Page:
Ticks live and thrive in the Alps

ticks live in alps mountains

There are ticks in them thar hills. It appears that ticks are everywhere, even in the Alps. In the late 1980’s, ticks did not exist or were rare in Italy’s Piedmont region, located at the base of the Alps. But, “In recent years, a marked increase in tick abundance has been observed in several Alpine valleys, together with more frequent reports of Lyme borreliosis,” writes Garcia-Vozmediano and colleagues. [1]

Over a 4-year period, investigators examined the distribution and prevalence of ticks and their transmitted pathogens, along with the altitudinal limit of Ixodes ricinus ticks (which are similar to Ixodes scapularis ticks in the USA) in the Piedmont region of the Alps.

A total of 6492 I. ricinus ticks were collected from the vegetation. Questing (or feeding) ticks were collected from 373 carcasses of red deer, roe deer, and chamois between 2017 and 2019. (A chamois is a species of goat-antelope.) Many of the ticks on large animals were presumed to have detached during transport since those carcasses were not placed in plastic bags.

The authors report, the number of ticks “was significantly associated with altitude, habitat type, and signs of animal presence, roe deer, in particular.” And although their numbers decreased with the increase in altitude, Ixodes ricinus ticks were still recorded at an altitude of 1884m a.s.l.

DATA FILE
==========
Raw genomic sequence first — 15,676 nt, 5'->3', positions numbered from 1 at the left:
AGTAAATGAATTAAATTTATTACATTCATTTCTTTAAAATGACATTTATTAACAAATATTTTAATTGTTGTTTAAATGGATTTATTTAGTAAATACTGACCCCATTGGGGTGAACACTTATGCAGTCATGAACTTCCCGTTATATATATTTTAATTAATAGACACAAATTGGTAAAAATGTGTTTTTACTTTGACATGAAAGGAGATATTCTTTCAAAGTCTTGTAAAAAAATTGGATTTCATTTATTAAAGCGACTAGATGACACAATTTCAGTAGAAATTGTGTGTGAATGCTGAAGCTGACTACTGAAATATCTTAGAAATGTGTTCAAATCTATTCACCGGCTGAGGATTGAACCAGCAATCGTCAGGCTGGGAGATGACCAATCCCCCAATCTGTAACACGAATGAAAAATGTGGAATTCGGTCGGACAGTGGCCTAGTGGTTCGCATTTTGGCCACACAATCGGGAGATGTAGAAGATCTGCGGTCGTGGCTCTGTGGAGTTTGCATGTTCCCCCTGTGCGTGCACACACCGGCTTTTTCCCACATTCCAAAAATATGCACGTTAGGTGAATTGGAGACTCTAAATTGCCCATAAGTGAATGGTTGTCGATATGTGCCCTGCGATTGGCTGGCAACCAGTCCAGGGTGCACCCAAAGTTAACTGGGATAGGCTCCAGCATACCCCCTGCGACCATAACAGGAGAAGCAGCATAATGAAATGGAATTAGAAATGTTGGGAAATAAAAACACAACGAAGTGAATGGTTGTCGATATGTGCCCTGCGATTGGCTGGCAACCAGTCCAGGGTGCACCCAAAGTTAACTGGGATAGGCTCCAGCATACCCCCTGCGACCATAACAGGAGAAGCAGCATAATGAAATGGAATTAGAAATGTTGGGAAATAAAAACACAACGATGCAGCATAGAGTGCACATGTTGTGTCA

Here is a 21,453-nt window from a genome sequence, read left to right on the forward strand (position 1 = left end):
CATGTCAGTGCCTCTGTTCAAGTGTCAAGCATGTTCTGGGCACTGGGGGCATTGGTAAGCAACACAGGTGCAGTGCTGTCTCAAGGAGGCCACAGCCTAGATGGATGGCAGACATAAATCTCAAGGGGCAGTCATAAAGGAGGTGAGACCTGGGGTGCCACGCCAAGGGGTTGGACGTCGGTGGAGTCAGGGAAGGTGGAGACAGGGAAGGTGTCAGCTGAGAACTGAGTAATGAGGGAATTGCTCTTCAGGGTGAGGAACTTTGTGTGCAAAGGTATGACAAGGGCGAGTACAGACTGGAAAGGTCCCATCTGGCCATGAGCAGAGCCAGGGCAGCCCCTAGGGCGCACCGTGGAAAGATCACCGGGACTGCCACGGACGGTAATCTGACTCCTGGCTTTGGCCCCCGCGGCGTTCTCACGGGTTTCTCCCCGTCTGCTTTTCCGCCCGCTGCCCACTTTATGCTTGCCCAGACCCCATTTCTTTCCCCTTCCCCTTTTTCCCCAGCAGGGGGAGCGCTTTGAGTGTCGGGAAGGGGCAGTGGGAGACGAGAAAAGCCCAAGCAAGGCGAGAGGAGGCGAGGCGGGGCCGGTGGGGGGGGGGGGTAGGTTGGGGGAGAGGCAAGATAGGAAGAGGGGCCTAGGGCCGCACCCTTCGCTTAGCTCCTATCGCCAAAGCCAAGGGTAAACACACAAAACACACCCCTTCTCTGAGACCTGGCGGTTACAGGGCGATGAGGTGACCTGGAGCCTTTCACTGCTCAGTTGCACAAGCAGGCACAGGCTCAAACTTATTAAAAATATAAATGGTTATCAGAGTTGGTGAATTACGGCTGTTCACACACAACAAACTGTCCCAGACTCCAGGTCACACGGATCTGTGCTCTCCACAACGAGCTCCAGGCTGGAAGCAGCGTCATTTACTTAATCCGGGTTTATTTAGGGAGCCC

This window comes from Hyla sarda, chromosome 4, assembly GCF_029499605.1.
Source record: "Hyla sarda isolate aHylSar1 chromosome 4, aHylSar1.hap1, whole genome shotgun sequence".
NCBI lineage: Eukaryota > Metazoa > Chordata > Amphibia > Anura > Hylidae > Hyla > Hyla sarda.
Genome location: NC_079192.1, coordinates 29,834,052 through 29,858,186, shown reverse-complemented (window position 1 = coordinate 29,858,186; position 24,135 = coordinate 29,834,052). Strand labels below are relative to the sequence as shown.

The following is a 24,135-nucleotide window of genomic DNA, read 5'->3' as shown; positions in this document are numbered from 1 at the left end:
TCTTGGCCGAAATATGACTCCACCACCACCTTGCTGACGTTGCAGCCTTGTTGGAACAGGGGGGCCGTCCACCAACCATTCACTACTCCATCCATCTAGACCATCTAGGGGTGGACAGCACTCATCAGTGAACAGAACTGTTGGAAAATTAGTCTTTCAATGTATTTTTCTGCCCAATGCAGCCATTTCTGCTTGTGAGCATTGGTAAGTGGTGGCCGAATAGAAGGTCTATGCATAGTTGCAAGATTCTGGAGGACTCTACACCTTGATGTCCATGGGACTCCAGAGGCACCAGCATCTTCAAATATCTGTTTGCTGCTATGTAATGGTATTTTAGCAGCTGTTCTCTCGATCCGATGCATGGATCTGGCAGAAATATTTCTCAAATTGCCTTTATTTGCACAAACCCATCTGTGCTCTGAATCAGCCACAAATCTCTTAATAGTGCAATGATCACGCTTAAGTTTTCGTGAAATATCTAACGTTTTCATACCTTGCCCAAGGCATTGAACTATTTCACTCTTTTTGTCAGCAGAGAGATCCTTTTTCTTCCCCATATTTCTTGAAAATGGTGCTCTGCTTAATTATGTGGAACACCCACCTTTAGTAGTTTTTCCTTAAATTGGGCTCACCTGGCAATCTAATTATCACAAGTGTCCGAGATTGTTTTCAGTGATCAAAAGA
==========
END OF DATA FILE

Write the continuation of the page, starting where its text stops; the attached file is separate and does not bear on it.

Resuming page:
Ticks collected included those from all three life stages (larva, nymph, and adult). The Centers for Disease Control and Prevention (CDC) assumes a tick population is established once all three life stages are present.

These findings are remarkable, the authors point out, given that “such altitudes and habitats have been usually considered unsuitable for I. ricinus survival and development, due to extreme temperatures, the low content of secondary vegetation and dry soils.”

Ticks present at high altitudes of the Alps and harboring multiple pathogens. Click To Tweet

In utilizing Molecular analyses, investigators were able to identify a broad range of tick-borne pathogens in the ticks including Borrelia burgdorferi sensu lato, Rickettsia Helvetica and Anaplasma phagocytophilum. And although there was a low prevalence, “we detected for the first time Borrelia miyamotoi.”

Global warming, the authors explain, may be contributing to the expansion of ticks to the mountains.

There were fewer ticks in coniferous woods and open areas, the authors write. Yet, public safety is still a concern given that open areas “are more frequented by the public, since they include sites equipped with tables and seats and walking paths, which are often visited by tourists.”

There have been only a few cases of Lyme disease in the Piedmont region. But according to the authors, human cases of Lyme disease are likely underdiagnosed and/or underreported.

References:
  1. Garcia-Vozmediano A, Krawczyk AI, Sprong H, Rossi L, Ramassa E, Tomassone L. Ticks climb the mountains: Ixodid tick infestation and infection by tick-borne pathogens in the Western Alps. Ticks Tick Borne Dis. 2020;11(5):101489.
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